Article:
In the past decade, on average, a dozen of the 64 NCAA teams have had ties to QuarkNet. Half of the last 10 champion men's teams claim QuarkNet membership.

"That's pretty cool," said Spencer Pasero, of Fermilab's Education Office. "The QuarkNet men's teams do better at every stage than expected. The QuarkNet schools in the women's tournament do better than expected in the first and second rounds and then come back to the field."

QuarkNet consistently had a higher proportion of men's teams advancing to the Final Four and women's teams advancing to the Sweet 16. The men's teams advance to the Final Four at a rate of one in seven, twice the expected rate. Non-QuarkNet teams advance to the Final Four at a rate of one in 21.

If you're going to bet your office coffee money on something, bet it on science.

NCAA Tournament 2008: Women's Bracket

In the News

Quasar tests general relativity to the limit

From physicsworld.com, April 16, 2008

Astronomers have obtained the most compelling evidence yet that massive objects dramatically warp space-time, as predicted by Einstein's general theory of relativity. Although the geometric nature of gravity was first demonstrated in 1919, when Arthur Eddington famously detected the subtle warping effect of the Sun on the light from distant stars, the new results provide the first test of Einstein's theory in much stronger gravitational fields.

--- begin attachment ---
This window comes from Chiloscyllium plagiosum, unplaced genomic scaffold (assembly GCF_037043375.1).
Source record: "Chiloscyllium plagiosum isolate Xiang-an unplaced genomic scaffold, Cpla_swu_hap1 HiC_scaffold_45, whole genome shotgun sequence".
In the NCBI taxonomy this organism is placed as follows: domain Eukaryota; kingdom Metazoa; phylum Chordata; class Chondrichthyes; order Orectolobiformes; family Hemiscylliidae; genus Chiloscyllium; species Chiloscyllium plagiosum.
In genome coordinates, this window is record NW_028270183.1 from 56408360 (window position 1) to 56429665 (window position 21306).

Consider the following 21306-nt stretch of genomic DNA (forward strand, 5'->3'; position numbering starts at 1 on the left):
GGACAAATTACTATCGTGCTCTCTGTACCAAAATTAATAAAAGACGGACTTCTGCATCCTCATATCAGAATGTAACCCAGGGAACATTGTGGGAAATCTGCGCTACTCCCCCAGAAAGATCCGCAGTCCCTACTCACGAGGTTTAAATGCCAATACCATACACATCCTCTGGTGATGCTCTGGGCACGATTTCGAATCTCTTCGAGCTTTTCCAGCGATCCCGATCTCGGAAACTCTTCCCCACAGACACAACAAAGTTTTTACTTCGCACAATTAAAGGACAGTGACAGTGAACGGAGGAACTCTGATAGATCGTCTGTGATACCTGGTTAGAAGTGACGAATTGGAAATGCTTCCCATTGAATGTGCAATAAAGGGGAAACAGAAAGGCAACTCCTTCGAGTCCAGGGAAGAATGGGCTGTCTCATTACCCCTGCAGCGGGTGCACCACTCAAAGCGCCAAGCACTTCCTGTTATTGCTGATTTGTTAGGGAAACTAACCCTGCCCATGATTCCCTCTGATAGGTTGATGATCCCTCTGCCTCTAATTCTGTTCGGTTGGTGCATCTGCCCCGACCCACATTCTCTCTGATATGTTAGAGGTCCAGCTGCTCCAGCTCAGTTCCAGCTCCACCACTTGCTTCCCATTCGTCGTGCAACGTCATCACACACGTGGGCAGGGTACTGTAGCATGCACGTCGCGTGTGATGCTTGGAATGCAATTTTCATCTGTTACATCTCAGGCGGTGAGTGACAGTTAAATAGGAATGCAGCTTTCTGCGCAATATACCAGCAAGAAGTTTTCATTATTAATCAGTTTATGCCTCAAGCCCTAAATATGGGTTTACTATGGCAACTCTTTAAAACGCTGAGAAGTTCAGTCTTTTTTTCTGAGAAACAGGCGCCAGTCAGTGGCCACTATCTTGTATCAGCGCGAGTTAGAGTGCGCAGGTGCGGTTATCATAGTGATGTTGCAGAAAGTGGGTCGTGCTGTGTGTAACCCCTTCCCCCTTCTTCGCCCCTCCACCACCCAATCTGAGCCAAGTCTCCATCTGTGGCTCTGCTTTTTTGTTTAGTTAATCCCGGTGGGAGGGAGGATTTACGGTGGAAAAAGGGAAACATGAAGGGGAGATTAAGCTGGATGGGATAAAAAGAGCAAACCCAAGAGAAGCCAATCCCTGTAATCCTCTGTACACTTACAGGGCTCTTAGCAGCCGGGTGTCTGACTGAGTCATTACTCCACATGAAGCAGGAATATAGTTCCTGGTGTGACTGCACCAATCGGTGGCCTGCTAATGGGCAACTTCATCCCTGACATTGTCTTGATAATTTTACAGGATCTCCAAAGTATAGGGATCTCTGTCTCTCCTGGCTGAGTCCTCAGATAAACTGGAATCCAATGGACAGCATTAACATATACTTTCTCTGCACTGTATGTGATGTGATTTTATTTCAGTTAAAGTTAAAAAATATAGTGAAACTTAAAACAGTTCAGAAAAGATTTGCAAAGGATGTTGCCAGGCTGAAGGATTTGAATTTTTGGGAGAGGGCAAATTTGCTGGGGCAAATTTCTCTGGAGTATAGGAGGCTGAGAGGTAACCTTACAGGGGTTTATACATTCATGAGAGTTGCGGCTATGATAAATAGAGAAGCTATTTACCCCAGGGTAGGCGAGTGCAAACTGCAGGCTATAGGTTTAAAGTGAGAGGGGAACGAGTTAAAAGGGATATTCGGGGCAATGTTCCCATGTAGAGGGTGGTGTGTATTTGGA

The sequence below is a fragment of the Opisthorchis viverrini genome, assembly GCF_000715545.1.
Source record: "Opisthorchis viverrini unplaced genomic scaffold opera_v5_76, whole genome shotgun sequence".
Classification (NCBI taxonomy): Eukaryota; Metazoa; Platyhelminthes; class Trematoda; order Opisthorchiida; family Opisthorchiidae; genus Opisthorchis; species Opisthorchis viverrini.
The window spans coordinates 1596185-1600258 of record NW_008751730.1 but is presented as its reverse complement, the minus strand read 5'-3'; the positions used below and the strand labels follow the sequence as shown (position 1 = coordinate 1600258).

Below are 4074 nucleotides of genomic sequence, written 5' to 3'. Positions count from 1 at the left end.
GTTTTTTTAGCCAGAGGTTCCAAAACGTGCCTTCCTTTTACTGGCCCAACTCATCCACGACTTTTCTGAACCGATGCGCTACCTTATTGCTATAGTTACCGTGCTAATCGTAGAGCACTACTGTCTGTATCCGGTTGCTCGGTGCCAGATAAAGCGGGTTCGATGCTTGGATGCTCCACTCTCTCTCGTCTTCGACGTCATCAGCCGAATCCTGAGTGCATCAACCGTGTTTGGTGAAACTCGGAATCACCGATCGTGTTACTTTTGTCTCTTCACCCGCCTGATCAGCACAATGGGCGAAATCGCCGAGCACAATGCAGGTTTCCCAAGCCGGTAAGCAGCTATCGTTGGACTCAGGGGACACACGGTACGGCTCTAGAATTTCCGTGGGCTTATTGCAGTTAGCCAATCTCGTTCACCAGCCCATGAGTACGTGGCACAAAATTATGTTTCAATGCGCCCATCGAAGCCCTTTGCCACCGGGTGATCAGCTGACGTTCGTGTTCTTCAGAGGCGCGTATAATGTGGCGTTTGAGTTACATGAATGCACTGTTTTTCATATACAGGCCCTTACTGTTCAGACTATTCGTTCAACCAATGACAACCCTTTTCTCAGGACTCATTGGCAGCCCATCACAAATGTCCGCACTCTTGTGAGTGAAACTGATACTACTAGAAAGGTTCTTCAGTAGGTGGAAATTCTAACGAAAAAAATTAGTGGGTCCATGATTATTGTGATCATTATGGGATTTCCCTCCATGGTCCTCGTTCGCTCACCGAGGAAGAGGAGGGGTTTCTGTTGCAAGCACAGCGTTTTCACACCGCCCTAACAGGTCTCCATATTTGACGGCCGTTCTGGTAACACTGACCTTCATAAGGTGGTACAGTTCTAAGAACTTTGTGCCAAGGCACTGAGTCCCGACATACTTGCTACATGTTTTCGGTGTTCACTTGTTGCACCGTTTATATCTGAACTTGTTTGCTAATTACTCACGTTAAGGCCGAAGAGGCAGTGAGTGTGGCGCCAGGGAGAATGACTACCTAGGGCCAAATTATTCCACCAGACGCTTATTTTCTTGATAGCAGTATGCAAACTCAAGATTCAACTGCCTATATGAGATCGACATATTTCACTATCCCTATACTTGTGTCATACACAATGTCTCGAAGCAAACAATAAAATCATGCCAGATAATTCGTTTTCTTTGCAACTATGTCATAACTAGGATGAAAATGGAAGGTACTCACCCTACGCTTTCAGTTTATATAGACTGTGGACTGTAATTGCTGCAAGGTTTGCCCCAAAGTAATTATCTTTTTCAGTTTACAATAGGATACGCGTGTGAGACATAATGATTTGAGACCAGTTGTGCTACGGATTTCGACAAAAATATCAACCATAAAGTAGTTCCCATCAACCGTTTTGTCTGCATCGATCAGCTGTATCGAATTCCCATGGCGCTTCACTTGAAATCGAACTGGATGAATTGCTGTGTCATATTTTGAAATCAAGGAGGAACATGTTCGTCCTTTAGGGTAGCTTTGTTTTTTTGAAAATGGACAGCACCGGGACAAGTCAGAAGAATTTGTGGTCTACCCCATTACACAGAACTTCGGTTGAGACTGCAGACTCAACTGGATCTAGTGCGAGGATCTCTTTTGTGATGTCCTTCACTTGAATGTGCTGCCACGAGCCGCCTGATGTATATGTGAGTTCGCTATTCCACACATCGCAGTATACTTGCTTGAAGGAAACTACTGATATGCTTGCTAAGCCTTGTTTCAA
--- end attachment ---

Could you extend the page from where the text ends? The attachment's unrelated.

In fact, team leader Mauri Valtonen of Tuorla Observatory in Finland claims the work provides the first hard evidence for black holes, which are so massive that space-time is predicted to completely curve in on itself: "People refer to the concept of black holes all the time, but strictly speaking one first has to prove that general relativity holds in strong gravitational fields before we can be sure that black holes exist," he told physicsworld.com.

Read more

Director's Corner

True north

Pier Oddone
Pier Oddone

Last week I made two presentations at the American Physical Society meeting in St. Louis on our plans for the future, based on Project X. Additional talks during the meeting tackled detailed aspects of the potential physics program. The sessions were well attended; I received many comments afterwards that reflected enthusiasm for the program and its many possibilities.

What we are proposing constitutes a vital physics program for the field in the short, intermediate and long terms. Along the way we would develop a beam to the Deep Underground Science and Engineering Laboratory for a beautiful long-baseline neutrino program. Ultimately Project X could serve as the front end of a neutrino factory or muon collider. In addition, Project X would help us develop the superconducting radio frequency technology that we would need for an ILC later in the decade. Coincidentally this week at Fermilab we are hosting a workshop on superconducting RF for the ILC and simultaneously the Low Emittance Muon Collider Workshop.